Sunday, September 8, 2013

Submitting Your Work

 Today and yesterday, I've submitted my work to all of the places. This is nothing new as I've submitted my writing from a very young age. My feelings aren't as intense as they were the first time I submitted my work but they're pretty strong still.

I have mixed feelings whenever I submit, to be honest. It's a pretty refreshing feeling to do that, knowing that you've taken your work and let it fly away to God knows what. The chances are that it'll be rejected but still, I allow myself to hope.

This is the only way for a writer to succeed really. In order to become a writer with any hope of recognition, you have to release the writings into the world. And as awesome as it would be for everyone to accept your work with open arms, that just won't happen. Even if your work is the next classic, someone will dislike it or perhaps simply find it unremarkable in some way or just good enough. It's just the way that it is.

The first rejection hurts the most. Your writing is your baby and you just offered it for slaughter even if you had the best intentions. You probably knew then you might be rejected but you thought you had a real chance. Nope. Then it hits you that wasn't good enough for those mean editors. Surely, that's enough to make you feel not good enough, low down, inferior. You yourself feel hurt and rejected.

You might receive a rejection notice. That at least provides closure especially if they give reasons for your rejection. But the worst thing is when you find out you're rejected by no notice at all, when silence and the passage of time provide you your answer.

Ideally, you'll take this logically. Know the editor is only doing his job and rejection is a part of life. But deep down (or maybe not so deep), you always take it personally. You feel like it was cruel and unfair and you want to beg the editors to give you a second chance.

It makes submitting again even harder. Some people just aren't able to do it again. To keep submitting so relentlessly is hard. Ultimately, your love of writing has to outweigh your pride. So if you really are committed to your writing and want to go somewhere, you'll do it again. It hurts so bad when you click that button or send away that piece. You only feel dread, not excitement, because you almost always know the results are going to be already.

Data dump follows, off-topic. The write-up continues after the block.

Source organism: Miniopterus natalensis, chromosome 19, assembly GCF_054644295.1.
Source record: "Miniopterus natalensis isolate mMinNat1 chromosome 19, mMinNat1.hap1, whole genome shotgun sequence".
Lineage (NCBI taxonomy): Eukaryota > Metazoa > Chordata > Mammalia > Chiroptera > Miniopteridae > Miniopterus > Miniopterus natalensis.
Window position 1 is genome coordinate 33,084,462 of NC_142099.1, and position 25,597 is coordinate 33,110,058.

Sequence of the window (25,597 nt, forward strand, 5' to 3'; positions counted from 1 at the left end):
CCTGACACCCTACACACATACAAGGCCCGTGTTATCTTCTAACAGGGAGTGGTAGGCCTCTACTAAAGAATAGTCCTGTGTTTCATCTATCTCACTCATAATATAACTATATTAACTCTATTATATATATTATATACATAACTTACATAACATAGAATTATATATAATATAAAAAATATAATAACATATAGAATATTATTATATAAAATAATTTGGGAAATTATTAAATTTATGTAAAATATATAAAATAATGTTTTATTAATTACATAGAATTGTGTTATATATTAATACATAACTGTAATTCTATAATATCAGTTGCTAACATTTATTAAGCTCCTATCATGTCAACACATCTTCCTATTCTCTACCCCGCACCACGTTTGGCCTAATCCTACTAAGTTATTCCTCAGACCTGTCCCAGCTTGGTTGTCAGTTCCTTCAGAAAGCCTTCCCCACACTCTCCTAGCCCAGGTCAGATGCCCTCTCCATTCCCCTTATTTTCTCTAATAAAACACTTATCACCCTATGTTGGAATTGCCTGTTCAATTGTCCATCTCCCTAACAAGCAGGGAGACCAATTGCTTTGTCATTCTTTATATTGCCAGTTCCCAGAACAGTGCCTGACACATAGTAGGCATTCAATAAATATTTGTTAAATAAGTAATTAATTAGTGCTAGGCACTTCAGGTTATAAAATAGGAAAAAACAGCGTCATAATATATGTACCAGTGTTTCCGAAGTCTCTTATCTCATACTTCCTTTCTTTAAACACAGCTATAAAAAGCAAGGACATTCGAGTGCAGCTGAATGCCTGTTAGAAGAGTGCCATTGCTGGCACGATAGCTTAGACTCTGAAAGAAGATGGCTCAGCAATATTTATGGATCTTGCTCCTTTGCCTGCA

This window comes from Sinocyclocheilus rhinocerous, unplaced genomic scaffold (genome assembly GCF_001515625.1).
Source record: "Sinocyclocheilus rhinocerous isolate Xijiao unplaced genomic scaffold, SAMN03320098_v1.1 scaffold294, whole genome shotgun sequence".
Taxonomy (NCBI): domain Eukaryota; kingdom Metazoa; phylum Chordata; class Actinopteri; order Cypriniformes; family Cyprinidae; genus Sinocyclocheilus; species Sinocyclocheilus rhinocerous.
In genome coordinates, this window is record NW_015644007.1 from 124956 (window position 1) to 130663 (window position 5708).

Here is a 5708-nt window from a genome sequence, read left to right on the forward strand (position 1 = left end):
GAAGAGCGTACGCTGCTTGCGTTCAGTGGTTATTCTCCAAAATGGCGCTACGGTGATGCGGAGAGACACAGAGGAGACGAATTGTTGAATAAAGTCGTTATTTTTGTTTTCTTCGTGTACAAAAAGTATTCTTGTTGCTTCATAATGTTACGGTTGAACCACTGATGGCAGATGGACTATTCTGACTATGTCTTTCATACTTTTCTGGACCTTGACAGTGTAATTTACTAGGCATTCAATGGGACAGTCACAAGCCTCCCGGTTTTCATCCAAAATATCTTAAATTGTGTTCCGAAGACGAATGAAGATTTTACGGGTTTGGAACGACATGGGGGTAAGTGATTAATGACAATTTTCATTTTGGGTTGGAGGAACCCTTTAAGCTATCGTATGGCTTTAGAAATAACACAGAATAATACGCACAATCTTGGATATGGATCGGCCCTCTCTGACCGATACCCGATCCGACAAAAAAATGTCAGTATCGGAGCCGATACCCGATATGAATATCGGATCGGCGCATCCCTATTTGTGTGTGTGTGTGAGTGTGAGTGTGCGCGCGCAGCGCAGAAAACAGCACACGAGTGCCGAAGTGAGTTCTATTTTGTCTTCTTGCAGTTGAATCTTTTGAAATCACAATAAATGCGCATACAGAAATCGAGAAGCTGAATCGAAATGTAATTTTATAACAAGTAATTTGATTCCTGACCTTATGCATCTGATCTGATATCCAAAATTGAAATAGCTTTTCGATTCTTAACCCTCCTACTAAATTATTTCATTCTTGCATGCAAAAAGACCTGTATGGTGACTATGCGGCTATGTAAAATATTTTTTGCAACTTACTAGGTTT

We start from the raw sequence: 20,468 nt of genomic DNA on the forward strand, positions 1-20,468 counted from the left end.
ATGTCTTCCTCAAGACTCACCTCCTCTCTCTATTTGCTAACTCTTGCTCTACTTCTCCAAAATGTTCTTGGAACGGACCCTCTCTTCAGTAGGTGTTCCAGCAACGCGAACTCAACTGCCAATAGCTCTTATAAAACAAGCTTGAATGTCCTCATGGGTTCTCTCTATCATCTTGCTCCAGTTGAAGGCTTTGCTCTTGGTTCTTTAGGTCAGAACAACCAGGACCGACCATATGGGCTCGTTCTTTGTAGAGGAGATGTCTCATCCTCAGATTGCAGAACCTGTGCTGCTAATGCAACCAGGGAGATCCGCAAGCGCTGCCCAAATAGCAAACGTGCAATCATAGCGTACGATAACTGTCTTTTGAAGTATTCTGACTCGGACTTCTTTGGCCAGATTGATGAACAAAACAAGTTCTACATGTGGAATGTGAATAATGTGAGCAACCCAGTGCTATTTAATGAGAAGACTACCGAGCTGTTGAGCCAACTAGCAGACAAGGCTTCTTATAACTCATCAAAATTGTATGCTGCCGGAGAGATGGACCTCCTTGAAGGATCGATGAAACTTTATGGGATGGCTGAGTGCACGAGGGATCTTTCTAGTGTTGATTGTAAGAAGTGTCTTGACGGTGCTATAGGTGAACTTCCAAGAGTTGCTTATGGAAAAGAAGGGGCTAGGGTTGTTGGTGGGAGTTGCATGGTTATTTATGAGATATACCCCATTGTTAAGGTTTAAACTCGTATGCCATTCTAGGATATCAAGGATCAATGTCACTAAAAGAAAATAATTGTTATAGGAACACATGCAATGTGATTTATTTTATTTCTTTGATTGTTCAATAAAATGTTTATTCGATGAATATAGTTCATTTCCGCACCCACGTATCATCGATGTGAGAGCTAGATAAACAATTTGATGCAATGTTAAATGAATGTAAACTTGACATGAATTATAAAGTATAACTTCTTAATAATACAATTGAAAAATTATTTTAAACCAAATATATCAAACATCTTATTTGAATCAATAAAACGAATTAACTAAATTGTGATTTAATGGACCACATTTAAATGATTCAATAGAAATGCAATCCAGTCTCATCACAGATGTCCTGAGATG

Eventually, you become numb to it as the rejection piles up. Become resigned. You expect rejection and it becomes a way of life for you. You only submit for the hell of it but learn to just expect rejection. Opening rejection slips becomes monotonous and uneventful.

Yet it's when that final acceptance piece comes in that you finally break through that numbness. You got accepted! You got an in! That's enough to give you hope to keep going band go with more gusto this time. And with that, the next rejection doesn't hurt as bad since you got accepted.

The next acceptances aren't as exciting usually. But they're still enough to dull the pain of other rejections and give you motivation to keep submitting. They give you hope, a feeling that you really have a chance.

Just because your one piece isn't accepted, that doesn't mean you should despair and give up. Maybe your one piece wasn't polished enough or just wasn't what they were looking for. Your next piece might do it. You just have to get up, cross your fingers and keep submitting.

1 comment:

  1. Too right. Frame the little suckers, especially if they take the time to offer advice, and keep on writing.